Even though we have repeated that tasting and gotten the same results, we’ve never quite overcome our disbelief. So we’re back again, this time tasting eight different vanillas in plain yellow butter cake and crème anglaise, a simple vanilla-flavored custard sauce. The contestants ranged from inexpensive imitation flavors (bought at a drugstore) to supermarket and boutique pure vanilla extracts that cost eight times as much. Confidently, we gathered over piles of cake and plate after plate of custard sauce and challenged our taste buds to recognize the differences that we knew must be there.

    Let’s cut to the chase: It happened again.”

    The best buy was CVS (yes the drugstore) Premium Imitation Vanilla – $0.99 for a whopping 8oz bottle.

  9. Ah, but flavor is not the only hindrance. Health should be a major concern for anyone, and I have a healthy disrespect for anything artificial.

  10. He didn’t say “artificial”. He said “imitation”. It could still be completely natural. Imitation vanilla is typically made by extracting the same compound (vanillin) found in authentic vanilla from another natural but more abundant source, such as oak. The same thing we use to naturally flavor wonderful things like whiskey and wine.

    I still buy the real stuff though. You may not be able to tell the difference after you cook it, but in raw things, the difference is noticeable. The fragrance is distinctly different.

  11. Yes, I, too, avoid anything tainted by human ingenuity. I subsist entirely on fruits and nuts which have fallen to the ground. It’s the only way to make sure the food is pure. I understand some of my colleagues have taken to inserting a blade of grass into an ant hill and licking up the ants produced upon extraction, but this seems like sheer folly to me.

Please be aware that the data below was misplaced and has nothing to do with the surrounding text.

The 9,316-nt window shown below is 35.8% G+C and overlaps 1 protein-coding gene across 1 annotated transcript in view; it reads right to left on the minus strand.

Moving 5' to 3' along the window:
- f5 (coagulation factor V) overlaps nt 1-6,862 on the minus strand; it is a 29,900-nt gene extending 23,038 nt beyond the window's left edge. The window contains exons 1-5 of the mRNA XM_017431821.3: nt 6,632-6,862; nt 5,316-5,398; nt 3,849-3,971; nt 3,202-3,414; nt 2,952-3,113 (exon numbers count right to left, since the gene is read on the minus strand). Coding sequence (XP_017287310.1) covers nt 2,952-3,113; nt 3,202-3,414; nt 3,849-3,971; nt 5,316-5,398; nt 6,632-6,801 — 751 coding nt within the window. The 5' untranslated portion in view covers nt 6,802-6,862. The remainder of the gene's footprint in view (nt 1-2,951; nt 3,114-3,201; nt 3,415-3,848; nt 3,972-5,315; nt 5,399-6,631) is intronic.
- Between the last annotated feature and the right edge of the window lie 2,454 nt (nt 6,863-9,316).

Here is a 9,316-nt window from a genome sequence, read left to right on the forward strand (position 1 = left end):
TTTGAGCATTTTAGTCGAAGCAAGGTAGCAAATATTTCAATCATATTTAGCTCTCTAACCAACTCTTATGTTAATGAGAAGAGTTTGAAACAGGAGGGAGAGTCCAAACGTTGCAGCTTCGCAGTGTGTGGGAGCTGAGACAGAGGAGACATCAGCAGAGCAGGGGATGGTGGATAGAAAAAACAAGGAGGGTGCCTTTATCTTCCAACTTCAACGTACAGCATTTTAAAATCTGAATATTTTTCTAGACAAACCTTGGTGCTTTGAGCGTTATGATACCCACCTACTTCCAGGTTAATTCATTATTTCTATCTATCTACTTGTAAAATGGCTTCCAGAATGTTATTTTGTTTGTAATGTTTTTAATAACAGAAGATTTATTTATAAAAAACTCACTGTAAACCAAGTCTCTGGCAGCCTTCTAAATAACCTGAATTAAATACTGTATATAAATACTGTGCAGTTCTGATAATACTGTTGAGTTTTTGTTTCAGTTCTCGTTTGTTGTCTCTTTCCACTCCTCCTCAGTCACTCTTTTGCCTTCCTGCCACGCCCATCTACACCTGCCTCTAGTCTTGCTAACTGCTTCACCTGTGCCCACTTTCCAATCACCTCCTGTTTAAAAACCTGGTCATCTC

If it’s ants you want, first you must lie under a fruit tree and wait for a fruit to fall in your mouth. You may need to wait a few more days before it rots enough to attract the ants, but your patience will be rewarded with a string of nutritious visitors crawling right into your mouth, as nature intended.

    All these technological “quick fixes” are sure to lead to disaster and the end of the species itself!

  12. I’ve considered making my own extract in the past, but I’ve always been put off by the high cost of the beans.

    But, recently, I was pointed towards ebay vanilla beans, which seem ridiculously cheap. Like, about 15 dollars for 1/4 pound of Madagascar Bourbon beans, cheap.

    Has anyone had any experience with buying these from ebay sellers? I wonder if they were grown on old toxic waste sites or mass graves or something equally atrocious.

  13. Why not using the best vanilla in the world.
    It’s growing here, in huahine ou tahaa in french polynesia.
    nothing can be compared to the unique taste of this vanilla.
    it’s very expensive, but it’s unique
    about 11 $ the bean.

  14. Independent tests have shown that most people perfer artificial vanilla extract to real. Go figure. That flavor, caused by vanilan, is found in large amounts in oak. My wood shop always has a toasted vanilla smell from white oak. Vanilan can be extracted from wood fiber.